Rating and not rating North Melbourne

The pundits are, for the moment, right about North Melbourne. For a side sitting two games clear on top of the ladder, they don’t present as an overwhelmingly strong side, and their weak schedule must be factored in when looking at where they sit.

This year we’ve been rating teams after each round in terms of three strength measures defined based on inside-50s. Midfield strength by the balance of inside-50s gained and conceded, forward strength by scoring efficiency, and defence strength on opponent scoring inefficiency.

Perceptive readers will note that in the table below, we rate the undefeated North Melbourne’s performance on as the eighth best in the league once adjusted for their opponents to date:

valuesr9movement

The bright red bar lighting up North’s opponents’ scores highlights the key feature of North Melbourne’s schedule – a soft opening half. In fact, North have beaten only two sides currently in the top eight (Adelaide and the Bulldogs), and no other side in the top 4. They’ve beaten no side higher than 15th on the ladder, or 16th in our ratings, at either one of their home grounds.

This suggests a much tougher draw yet to come.

They’ve done what they needed – win all 9 games – but these figures suggest they haven’t been dominating those teams by as much as would be expected of a top side. To get an idea of how much North Melbourne’s down-scaling has impacted them, here’s the raw ratings without opponent adjustment:

r9raw

North Melbourne now rate above West Coast, Adelaide and Hawthorn. The Hawks, in particular, look much worse without considering their opponent set (as do Brisbane and, to an extent, Fremantle). Sydney and the Bulldogs are modestly downscaled having also had slightly easy draws, but they retain their third and fourth place rankings.

On raw scores we can see that without considering opponent, North have basically broken even in the midfield this year, have had a forward line nearly as dominant as Adelaide’s, as well as a reasonably strong defence. With scaling, the North midfield moves down to 92% of league average and forward and defensive measures also scale well down. In short: North have been only good against (mostly) very bad teams.

And the upshot is that yes, North are undefeated, but that they’ll need to improve to maintain their ladder position going forward. If they continue to do well, these ratings will rise as their draw gets more difficult. If they start struggling, it will be a reflection of the lower underlying strength that we think we’ve identified here.

They are, however, on the way up after a strong performance this weekend, the biggest ratings riser amongst teams that aren’t Collingwood:

r9movement

Notable here is also that Sydney dropped slightly and Hawthorn rose. We turned out to be correct in our guess at how the game would go based on our ratings:

Sydney looks much stronger in defence but a little weaker in the midfield and forward. Hawthorn we assume are starting to build like they usually do, and Sydney have had two bad performances in a row. The ratings suggest a game where the Swans concede a few more inside 50s but contain Hawthorn to a lower score by virtue of defending them much better.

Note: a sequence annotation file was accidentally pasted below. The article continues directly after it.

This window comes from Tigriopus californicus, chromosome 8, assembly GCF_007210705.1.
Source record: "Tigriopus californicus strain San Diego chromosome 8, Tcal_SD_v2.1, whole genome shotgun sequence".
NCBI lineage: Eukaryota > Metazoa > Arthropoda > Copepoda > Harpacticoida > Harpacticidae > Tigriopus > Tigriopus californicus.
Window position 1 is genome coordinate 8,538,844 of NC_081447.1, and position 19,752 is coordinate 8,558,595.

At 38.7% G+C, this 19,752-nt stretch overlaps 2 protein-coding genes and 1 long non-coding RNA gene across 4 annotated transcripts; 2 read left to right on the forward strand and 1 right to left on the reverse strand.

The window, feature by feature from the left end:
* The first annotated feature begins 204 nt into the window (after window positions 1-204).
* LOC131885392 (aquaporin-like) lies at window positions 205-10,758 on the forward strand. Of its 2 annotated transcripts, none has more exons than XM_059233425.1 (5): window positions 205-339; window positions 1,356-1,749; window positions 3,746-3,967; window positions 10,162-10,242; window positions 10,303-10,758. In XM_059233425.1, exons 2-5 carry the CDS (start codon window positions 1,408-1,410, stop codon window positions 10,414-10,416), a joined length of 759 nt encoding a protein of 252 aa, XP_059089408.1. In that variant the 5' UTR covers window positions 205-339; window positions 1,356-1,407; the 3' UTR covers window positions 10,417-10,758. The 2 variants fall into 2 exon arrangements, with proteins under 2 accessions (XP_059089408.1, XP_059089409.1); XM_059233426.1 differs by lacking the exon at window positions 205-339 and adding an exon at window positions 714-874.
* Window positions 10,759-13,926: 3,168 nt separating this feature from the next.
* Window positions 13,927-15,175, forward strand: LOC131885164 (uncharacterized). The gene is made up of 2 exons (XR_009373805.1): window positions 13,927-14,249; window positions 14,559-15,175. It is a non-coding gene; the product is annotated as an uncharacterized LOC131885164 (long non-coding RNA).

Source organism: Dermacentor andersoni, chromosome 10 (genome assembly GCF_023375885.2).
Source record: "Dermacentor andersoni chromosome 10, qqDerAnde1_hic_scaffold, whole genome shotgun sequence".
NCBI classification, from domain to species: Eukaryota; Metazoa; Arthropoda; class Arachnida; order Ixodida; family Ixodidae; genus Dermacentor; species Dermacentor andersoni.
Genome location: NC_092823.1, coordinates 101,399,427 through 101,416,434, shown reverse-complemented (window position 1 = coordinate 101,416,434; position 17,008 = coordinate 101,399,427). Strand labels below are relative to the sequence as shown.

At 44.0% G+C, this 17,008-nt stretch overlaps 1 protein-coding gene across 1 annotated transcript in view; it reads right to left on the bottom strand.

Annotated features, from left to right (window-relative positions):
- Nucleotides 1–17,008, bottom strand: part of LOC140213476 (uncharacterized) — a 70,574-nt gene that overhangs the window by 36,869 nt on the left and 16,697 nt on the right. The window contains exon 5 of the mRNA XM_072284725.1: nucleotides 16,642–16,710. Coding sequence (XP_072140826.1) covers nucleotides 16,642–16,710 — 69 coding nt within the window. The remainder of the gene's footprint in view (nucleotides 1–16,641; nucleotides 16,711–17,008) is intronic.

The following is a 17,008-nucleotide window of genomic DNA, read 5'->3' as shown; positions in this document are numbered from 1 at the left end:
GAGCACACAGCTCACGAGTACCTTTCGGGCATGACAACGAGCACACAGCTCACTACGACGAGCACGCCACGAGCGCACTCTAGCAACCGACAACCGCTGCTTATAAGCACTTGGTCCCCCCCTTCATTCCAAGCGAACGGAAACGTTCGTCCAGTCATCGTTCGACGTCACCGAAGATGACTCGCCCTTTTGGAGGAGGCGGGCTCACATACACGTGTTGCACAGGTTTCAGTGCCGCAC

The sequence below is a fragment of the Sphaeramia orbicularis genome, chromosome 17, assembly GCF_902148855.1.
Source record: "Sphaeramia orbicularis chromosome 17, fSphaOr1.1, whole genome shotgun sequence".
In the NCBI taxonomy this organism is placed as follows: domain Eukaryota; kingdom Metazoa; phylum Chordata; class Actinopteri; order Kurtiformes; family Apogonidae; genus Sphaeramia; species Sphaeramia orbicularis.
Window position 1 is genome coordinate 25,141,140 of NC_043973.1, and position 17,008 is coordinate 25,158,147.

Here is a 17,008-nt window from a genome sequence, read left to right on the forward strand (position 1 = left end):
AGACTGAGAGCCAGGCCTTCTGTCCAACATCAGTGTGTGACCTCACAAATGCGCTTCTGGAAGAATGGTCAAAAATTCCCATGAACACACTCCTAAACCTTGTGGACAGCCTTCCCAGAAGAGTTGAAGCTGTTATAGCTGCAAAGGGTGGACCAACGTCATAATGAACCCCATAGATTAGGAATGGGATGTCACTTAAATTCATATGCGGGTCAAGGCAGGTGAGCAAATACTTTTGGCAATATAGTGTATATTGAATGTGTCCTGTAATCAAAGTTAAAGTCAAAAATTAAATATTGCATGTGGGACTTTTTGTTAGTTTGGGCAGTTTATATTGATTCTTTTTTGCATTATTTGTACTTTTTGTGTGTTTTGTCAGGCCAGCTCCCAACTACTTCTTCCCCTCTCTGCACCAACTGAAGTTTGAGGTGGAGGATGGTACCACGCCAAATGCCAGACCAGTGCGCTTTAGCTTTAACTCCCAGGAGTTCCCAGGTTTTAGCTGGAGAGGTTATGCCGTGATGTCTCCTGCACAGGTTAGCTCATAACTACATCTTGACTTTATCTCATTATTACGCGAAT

Specifically, Sydney lost the inside-50s but then defended them extremely well. The shots they gave up were mostly poor quality ones, illustrating the degree to which Sydney’s defense won the game:

shots.PNG
(Source: Footy Live app by Sportsmate)

As a result, Sydney’s defensive rating rose but the other two measures fell, and the opposite happened for Hawthorn. Hawthorn appears to have a significant issue in their defence, which any number of armchair commentators predicted with the departure of Brian Lake. But as it sits, we suggest that the Hawks brains’ trust would also kill for Kyle Chaney back as well.

Premiership windows

We’ve noted that these measures correlate pretty well with success, and two weeks ago we looked at where teams this year are sitting in relation to the past on our 3-measure strength ratings.

Only two premiers since 1998 have finished below league average (100%) on any one of the three measures – Sydney’s forward line in 2005 at 98.9% and North’s midfield at 96.6% in 1999. The lowest aggregate rating for a premier was those same two sides; Sydney 105.0% and North 105.9%.

On the basis of these minimums, currently the teams tracking for premiership contention are GWS and Geelong, who are both clearly above average in all three measures and the strongest looking teams overall.

Five other teams have overall scores in this +105% range – Bulldogs, Sydney, West Coast, Hawthorn and (barely) Adelaide. However if we also consider individual component scores, the Bulldogs have serious questions over a very low offensive efficiency and Hawthorn over their defensive efficiency. No team has made a grand final with an individual component score that low in any category.

Sydney and West Coast’s forward strength and Adelaide’s midfield strength are around the 97-98% mark of those past two “weak” premiers with below-average ratings components, suggesting an uphill battle for them as well.

North Melbourne, meanwhile, come into consideration only on the basis of their raw scores, not their adjusted scores, at this point. As we discussed earlier, their movements over a few more games will tell the tale.

In short, despite Geelong’s stumble against the Pies, right now sit with GWS as the most well-rounded of the contenders in the season to date.

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